Iranian Americans categorically reject NIAC, as is apparent by the Iranian-American Forum’s YouTube video. Writing in the American Thinker, Daioleslam questions Trita Parsi’s sudden 2010 “conversion” to the side of the Green Movement that rose up in opposition to the regime, following what many feel was a sham election that reinstated President Ahmadinejad to power. He writes, “Parsi’s sudden concern for the Iranian democratic movement partly designated to cover up his twelve years’ lobbying in favor of the Iranian regime. Furthermore, he is faced with an upcoming court appearance in Washington [NIAC’s defamation suit against Daioleslam.] in which his lobbying will be thoroughly scrutinized.”
Yet, despite rejections by both Congress, which is extremely skeptical of NIAC’s intentions (in July, Congress passed a bill tightening sanctions against Iran 400 to 20, against NIAC’s objections), and Iranian-Americans, the appearance of influence persists. Many argue this is because the Obama White House happens to agree with Parsi’s positions. Many wonder what that says about the Obama administration when its Iranian policies are so aligned with those of an organization long suspected of representing the Iranian regime.
Machla Abramovitz. "Tehran's White House Welcome.” Mishpacha. Issue 487. Dec. 4, 2013.
In the wee hours of the morning on November 24th, after 18 hours of negotiations, Iran and world powers reached an agreement to temporarily curb Tehran's nuclear program in exchange for billions of dollars of sanctions relief.
The deal was heralded as a victory by the Obama administration and immediately blasted by its critics, including Israel. Though the United Nations Security Council had passed no fewer than six resolutions demanding that Iran completely dismantle its nuclear program, the Geneva deal left every one of Iran's centrifuges intact, allowed Iran to enrich up to 5 percent uranium , and did not require Iran to dismantle its Arak nuclear facility, which could one day produce plutonium, an alternative route to the bomb.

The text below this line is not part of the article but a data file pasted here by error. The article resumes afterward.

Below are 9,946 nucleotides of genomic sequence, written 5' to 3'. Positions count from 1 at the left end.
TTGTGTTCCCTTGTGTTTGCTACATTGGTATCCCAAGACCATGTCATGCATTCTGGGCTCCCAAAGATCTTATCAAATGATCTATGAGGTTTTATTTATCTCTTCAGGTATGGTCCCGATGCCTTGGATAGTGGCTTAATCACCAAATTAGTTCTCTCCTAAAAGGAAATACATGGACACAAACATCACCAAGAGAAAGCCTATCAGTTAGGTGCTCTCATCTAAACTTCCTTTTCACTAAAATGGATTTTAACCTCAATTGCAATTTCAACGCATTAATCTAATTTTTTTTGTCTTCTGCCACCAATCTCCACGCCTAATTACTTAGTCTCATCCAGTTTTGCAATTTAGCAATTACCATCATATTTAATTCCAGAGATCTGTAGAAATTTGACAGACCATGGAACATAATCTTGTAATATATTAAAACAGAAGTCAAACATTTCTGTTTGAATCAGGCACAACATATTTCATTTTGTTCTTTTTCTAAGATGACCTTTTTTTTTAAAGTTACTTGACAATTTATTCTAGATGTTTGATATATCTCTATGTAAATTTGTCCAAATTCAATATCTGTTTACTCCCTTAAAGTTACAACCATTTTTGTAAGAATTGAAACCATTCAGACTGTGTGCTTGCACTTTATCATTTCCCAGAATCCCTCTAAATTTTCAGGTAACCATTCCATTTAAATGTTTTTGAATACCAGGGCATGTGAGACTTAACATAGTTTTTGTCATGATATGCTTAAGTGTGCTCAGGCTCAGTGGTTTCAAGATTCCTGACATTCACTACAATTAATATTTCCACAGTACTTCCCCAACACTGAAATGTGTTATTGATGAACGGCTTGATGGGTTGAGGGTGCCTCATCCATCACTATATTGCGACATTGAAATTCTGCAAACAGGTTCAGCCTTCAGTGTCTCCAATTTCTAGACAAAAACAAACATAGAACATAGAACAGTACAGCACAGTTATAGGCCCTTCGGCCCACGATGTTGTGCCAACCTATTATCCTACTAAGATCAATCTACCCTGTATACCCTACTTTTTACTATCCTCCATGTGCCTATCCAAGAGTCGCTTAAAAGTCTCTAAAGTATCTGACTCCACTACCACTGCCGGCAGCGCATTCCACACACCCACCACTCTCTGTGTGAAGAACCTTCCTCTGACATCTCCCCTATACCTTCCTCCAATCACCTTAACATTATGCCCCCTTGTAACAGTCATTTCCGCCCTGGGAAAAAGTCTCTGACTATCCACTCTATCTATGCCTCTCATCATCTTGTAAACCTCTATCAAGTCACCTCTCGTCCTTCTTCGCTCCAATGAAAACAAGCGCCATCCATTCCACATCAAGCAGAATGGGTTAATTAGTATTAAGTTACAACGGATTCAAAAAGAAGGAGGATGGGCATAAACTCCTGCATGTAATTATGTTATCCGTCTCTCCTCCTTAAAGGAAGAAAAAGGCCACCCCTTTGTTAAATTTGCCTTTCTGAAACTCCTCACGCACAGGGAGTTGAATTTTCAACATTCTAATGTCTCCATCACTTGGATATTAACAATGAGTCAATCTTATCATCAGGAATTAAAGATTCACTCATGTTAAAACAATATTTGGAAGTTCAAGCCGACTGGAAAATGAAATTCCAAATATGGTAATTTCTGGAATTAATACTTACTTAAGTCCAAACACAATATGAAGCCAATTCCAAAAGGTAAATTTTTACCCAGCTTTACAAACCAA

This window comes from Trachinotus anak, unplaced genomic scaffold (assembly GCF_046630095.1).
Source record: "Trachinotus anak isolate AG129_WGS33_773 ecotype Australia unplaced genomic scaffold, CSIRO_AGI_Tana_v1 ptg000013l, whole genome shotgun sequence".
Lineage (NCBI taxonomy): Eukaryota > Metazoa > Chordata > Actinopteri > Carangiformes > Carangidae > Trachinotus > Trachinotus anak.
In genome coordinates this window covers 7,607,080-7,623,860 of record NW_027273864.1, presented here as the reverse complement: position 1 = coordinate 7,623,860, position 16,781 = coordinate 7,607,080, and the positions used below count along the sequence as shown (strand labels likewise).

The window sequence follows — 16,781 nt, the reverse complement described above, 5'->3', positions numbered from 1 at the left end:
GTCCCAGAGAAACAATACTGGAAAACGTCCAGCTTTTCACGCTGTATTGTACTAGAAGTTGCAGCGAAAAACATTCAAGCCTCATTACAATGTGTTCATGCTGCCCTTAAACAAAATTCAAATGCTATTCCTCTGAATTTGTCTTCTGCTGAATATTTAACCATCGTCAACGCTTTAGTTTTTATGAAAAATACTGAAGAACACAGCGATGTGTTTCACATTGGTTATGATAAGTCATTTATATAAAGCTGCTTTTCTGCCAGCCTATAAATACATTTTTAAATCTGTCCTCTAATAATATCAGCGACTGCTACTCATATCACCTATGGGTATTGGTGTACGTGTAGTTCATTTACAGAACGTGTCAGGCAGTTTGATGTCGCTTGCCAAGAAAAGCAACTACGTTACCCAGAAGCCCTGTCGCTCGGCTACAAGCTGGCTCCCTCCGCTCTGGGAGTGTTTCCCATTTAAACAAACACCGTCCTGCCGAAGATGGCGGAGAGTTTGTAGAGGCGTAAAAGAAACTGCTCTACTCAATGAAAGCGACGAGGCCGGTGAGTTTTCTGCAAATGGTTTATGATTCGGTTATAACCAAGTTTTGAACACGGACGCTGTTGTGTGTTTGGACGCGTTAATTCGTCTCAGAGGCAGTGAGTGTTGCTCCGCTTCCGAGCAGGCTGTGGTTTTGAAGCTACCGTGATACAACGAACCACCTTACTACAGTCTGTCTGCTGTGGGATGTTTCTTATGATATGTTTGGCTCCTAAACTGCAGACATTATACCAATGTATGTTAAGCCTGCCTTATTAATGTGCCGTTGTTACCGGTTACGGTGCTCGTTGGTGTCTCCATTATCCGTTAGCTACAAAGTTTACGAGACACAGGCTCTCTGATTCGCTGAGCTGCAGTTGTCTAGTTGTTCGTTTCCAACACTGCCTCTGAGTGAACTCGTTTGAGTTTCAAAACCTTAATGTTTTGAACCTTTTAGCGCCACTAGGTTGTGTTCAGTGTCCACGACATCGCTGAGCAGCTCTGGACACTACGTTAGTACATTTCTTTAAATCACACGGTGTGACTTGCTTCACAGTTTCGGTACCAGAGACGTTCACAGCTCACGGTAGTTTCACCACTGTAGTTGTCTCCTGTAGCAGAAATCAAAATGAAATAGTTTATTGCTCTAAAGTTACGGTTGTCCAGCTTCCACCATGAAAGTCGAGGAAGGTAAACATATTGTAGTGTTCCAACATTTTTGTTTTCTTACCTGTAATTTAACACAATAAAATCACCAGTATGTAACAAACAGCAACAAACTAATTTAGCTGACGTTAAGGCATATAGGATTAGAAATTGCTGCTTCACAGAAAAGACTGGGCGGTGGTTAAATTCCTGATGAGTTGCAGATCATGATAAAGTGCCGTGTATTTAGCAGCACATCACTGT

Eli Lake. “Iran Advocacy Group Said to Skirt Lobby Rules.” The Washington Times. Nov. 13, 2009.
Shortly before Barack Obama took office, leaders of a prominent Iranian-American group in Washington began to fret.
If the new president were to tap former Middle East envoy Dennis Ross to oversee the nation’s Iran policy, they feared their long-running effort to persuade American officials to lift sanctions could wind up in tatters. Patrick Disney, acting policy director of National Iranian American Council (NIAC), summed up the strategy: “Create a media controversy” concerning Mr. Ross, whose support for a tough line on Iran was well known.
Clare M. Lopez. “Rise of the Iran Lobby: Tehran’s Front Groups Move On – and Into – the Obama Administration.” Center for Security Policy. Feb. 25, 2009.
“Seven Myths About Iran.” National American Iranian Council website. November, 2007.
Eli Lake and Josh Rogin. “Exclusive: Iran’s Secret Détente.” The Daily Beast. Nov. 8, 2013.
“In search of truth”. Reports on the Iranian lobby in US. Edited by Hassan Daioleslam.
“Rouhani and Zarif’s plan to revive Iran lobby in US.” Iranian-American Forum. Nov. 11, 2013. YouTube.
“Iranian Pugwash Participants Claim Tehran.”Cable 08LONDON2101.Wikileaks.Aug. 12, 2008
Iranian Pugwash Participants Claim Tehran Indifferent to Sanctions But Wants Direct Flights.Wikileaks.Feb. 6, 2012.
Ben-Ami, Jeremy and Trita Parsi. “How Diplomacy with Iran Can Succeed.” Huffington Post. June 11, 2009.
Alana Goodman. “Why is WH Meeting with Iran Apologists?” Commentary Magazine. July 20, 2012.
“Iran-Nuke Negotiations: Trita Parsi.” The Colbert Report. November 12, 2013.